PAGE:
Fitbit firmware update kills its own device
A routine software update by Fitbit has caused some devices to stop working.
Consumer NZ member Martin Wrigley purchased his Fitbit Versa 2 from JB Hi-Fi in Palmerston North on 6 February 2020 for $299. Less than three years later, a routine firmware update rendered the device useless.
“It ran down the battery in four hours by having all the various applications running randomly [it then] ceased to work,” Martin said. “I tried to recharge it but it wouldn’t sync with my phone or tablet. I carried out all the recommended procedures to sync the watch but nothing would happen.”
Martin’s first response was to try to find a solution himself, but he found that he was not alone when it came to Fitbit’s act of cyber self-sabotage.
“I started to search the web and to my consternation found that other users had been affected in a similar way after downloading the firmware update.”
There are a number of online communities of Fitbit owners, most notably the forum on Fitbit’s website where moderators can provide support, and on the forum-hosting website, Reddit. On Reddit, a number of users have shared their experiences of firmware updates ‘bricking’ their Fitbits, and the issues were not restricted to the recent update that killed Martin’s Versa 2.
Often, Fitbit’s solution to the problem – a 35% discount on a replacement – was being mocked. When one user described the same issue happening to their mother’s device, another wrote: “Do your mom a favour. Suggest that she take a pass on the discount and go with a different brand. Fitbits aren’t reliable, and when problems come up, the 35% discount is their go-to solution.”
Another wrote: “This happened with mine too! Only had it for maybe a year and a half and it wouldn’t turn on afterwards. They did the same thing and offered 35% off.”
Fitbit’s issues are widespread. In our February/March 2022 issue of Consumer, we reported that while Fitbit products tend to perform OK in our lab tests, every survey we’ve conducted on Fitbit owners since 2016 has produced disappointing results. In this time, more than one in three Fitbit owners had seen a fault and only half were satisfied with their wearable.
When approached for comment, a representative for Fitbit said: “We have not seen any new significant issues with the latest firmware update. We always aim to deliver a positive experience for our customers and our team continually responds to issues, checks device and system analytics, and captures devices for analysis when necessary. We urge any customers experiencing difficulties with their Versa 2 to contact Customer Support for assistance.”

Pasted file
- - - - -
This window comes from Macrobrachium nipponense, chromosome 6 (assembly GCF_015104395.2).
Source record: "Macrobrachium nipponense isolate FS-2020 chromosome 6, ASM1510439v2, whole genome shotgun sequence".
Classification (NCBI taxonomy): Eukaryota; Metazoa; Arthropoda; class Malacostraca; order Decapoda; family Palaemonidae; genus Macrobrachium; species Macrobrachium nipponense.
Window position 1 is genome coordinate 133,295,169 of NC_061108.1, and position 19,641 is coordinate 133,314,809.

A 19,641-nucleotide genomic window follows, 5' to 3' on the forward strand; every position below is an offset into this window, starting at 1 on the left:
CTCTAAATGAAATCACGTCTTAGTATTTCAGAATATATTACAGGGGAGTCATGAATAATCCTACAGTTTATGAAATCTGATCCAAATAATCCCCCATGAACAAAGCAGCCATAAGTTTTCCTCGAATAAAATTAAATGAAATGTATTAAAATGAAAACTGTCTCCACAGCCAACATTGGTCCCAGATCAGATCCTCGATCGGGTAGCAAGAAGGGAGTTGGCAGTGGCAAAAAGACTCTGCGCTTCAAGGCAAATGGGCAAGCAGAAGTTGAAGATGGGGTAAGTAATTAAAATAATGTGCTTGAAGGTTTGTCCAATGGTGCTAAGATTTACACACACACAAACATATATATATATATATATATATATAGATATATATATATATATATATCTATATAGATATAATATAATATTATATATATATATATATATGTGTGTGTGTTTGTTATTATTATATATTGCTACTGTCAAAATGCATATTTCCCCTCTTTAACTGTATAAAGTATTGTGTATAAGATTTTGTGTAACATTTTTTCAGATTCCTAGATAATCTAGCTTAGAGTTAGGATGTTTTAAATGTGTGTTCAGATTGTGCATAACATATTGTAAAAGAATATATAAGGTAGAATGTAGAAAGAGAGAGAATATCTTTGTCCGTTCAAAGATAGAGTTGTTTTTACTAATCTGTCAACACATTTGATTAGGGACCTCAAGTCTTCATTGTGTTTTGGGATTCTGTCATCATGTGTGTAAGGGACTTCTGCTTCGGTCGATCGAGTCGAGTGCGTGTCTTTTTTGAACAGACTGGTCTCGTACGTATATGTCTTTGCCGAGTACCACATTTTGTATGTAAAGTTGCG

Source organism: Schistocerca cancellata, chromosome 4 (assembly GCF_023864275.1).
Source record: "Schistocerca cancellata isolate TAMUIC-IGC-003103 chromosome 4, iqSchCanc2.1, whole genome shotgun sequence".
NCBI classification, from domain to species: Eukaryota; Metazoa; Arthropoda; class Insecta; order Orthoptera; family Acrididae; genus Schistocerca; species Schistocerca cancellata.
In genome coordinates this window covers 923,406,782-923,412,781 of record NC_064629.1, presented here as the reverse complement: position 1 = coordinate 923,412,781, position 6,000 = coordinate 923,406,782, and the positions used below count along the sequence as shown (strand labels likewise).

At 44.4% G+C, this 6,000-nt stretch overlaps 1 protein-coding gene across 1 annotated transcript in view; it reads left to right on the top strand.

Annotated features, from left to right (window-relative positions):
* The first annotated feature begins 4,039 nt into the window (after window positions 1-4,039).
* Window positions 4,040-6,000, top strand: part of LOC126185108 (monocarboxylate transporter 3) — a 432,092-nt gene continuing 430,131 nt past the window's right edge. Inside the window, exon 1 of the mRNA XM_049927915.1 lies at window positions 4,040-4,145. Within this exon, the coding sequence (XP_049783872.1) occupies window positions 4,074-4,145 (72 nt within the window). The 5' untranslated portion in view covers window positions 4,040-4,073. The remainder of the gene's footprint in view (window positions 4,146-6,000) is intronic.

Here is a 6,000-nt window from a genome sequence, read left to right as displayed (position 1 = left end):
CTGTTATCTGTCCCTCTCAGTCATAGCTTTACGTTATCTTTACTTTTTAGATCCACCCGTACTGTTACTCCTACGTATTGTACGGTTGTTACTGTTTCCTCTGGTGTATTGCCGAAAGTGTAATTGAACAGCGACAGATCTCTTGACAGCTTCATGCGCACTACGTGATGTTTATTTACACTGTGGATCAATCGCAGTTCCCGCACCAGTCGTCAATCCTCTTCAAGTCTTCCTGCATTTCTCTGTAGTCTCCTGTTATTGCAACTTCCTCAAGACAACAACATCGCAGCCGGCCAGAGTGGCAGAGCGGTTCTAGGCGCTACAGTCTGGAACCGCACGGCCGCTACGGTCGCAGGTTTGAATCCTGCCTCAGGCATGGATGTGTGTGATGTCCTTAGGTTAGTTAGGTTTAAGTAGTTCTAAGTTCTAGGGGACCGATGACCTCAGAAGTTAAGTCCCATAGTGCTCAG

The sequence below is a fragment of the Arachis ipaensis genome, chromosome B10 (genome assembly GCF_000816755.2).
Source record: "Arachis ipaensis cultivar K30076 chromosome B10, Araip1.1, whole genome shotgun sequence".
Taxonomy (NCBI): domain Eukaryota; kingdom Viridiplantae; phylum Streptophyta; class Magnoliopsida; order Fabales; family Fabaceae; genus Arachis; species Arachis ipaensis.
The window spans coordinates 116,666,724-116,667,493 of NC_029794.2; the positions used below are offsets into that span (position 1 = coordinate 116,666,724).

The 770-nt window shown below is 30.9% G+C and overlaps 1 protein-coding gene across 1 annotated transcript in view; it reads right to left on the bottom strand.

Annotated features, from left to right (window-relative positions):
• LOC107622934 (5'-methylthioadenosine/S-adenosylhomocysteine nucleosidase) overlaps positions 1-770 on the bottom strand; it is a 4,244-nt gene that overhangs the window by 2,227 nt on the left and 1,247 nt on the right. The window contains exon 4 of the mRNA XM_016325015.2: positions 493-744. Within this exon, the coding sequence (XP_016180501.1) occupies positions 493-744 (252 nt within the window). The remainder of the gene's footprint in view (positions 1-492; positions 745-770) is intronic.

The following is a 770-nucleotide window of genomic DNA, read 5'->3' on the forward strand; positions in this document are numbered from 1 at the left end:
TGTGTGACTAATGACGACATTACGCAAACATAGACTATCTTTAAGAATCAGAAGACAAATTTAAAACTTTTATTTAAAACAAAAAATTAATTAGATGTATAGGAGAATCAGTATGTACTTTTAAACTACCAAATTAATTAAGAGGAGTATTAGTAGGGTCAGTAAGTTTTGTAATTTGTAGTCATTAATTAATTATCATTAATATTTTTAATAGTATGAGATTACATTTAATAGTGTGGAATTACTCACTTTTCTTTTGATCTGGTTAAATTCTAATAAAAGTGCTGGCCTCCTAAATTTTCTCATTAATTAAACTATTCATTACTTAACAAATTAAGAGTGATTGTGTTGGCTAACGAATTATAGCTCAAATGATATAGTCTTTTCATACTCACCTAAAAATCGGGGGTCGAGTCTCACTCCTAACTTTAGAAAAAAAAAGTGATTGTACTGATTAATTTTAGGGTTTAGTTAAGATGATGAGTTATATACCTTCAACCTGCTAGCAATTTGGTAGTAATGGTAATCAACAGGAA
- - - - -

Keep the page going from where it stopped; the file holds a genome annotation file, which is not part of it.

Consumer’s tech writer, Nick Gelling, advises: “If you’re a current Fitbit owner, you should cross your fingers and continue to install updates because delaying doing so invites security risks. If you’re affected by the fault, know you have the right to a refund, replacement or repair.”
Having seen other Fitbit owners’ comments online, Martin decided to avoid dealing with Fitbit, going back to JB Hi-Fi in Palmerston North with his faulty device. When they said they would not repair or replace the device under the Consumer Guarantees Act, Martin contacted Consumer. That’s when our brilliant consumer adviser went to work.
Our adviser told Martin that the retailer has obligations under the Consumer Guarantees Act to resolve the problem, and should repair, replace or refund the money for the Fitbit.
The adviser then recommended that Martin send one more e-mail to the store manager before escalating the issue to the Disputes Tribunal. At this point, Martin got some traction. The store manager – who Martin said was very nice – spoke to Fitbit NZ’s distributor. The distributor acknowledged that the problem was a known fault, and the Fitbit would be replaced or refunded without issue.
While Martin is happy to have his money back, questions remain about the reliability of Fitbit’s products and its policy around repair and replacement. The online posts feature claims from the device owners about faulty Fitbit products they say are met by offers of discounts on products, which are generally poorly received, and replacements, which leave customers happy.
Replacing products with no questions asked makes consumers happy. But making them repairable, or just more reliable in the first place, might be a better bet in order to end the damaging cycle of consumption.